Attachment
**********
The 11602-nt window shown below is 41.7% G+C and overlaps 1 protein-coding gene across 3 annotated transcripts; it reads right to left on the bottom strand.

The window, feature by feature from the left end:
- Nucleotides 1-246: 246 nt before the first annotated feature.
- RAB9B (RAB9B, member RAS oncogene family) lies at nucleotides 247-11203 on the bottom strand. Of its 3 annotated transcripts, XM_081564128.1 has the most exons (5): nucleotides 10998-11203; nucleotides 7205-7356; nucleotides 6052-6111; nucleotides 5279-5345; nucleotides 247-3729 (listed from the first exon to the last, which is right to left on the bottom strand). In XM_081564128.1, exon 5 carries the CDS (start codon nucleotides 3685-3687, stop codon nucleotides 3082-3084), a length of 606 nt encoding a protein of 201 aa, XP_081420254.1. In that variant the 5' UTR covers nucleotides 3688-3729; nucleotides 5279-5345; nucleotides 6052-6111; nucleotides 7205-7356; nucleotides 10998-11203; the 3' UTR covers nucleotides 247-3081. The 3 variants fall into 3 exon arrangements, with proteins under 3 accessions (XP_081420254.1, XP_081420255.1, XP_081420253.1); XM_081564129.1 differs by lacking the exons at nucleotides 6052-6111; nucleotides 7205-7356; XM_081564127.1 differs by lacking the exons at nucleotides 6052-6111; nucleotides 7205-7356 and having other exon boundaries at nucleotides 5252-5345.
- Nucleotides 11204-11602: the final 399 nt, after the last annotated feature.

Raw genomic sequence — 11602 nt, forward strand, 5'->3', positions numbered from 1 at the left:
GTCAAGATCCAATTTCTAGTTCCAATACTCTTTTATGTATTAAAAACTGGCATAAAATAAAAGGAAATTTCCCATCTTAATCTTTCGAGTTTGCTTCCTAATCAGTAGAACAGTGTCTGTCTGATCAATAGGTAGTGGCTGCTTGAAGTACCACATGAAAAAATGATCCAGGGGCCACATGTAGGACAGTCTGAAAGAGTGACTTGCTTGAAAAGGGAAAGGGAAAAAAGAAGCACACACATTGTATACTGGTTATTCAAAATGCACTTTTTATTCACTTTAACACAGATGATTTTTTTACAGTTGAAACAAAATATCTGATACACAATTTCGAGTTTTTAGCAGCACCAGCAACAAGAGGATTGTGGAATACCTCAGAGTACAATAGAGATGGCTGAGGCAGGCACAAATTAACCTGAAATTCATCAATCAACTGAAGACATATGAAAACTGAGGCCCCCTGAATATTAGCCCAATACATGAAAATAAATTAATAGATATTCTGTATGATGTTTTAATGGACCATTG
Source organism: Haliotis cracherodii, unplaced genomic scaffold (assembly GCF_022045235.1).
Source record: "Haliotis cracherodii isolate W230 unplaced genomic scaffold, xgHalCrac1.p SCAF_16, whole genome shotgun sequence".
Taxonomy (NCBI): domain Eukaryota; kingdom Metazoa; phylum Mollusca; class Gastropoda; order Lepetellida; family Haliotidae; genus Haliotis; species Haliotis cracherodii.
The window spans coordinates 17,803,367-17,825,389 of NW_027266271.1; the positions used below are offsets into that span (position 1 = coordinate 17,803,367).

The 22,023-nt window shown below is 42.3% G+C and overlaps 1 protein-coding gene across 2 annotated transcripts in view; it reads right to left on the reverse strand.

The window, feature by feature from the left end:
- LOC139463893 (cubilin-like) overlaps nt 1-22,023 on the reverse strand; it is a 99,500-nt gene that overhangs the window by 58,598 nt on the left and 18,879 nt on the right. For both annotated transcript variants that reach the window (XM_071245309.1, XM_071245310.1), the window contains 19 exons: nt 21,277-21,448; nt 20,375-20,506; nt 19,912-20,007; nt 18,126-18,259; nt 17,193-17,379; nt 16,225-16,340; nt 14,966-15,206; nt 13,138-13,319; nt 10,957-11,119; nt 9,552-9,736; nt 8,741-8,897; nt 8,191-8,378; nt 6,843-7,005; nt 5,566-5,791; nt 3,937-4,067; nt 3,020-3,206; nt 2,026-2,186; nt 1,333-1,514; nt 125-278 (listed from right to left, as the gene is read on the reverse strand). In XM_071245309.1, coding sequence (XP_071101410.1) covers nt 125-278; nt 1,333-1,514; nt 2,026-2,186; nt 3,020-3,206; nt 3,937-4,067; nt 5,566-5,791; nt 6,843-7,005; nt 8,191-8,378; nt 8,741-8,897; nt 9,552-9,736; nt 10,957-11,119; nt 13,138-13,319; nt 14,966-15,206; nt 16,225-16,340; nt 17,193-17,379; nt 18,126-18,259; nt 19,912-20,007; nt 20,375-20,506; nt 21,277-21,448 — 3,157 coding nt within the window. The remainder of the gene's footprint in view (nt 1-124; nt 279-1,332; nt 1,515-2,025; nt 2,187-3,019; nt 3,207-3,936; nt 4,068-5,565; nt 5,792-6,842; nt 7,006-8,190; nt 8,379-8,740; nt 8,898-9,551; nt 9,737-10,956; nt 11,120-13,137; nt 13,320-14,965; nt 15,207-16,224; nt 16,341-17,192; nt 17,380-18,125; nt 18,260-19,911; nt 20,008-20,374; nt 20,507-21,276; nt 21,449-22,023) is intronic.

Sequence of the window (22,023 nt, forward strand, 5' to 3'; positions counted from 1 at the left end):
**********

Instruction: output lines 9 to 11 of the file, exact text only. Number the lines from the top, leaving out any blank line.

Source record: "Haliotis cracherodii isolate W230 unplaced genomic scaffold, xgHalCrac1.p SCAF_16, whole genome shotgun sequence".
Taxonomy (NCBI): domain Eukaryota; kingdom Metazoa; phylum Mollusca; class Gastropoda; order Lepetellida; family Haliotidae; genus Haliotis; species Haliotis cracherodii.
The window spans coordinates 17,803,367-17,825,389 of NW_027266271.1; the positions used below are offsets into that span (position 1 = coordinate 17,803,367).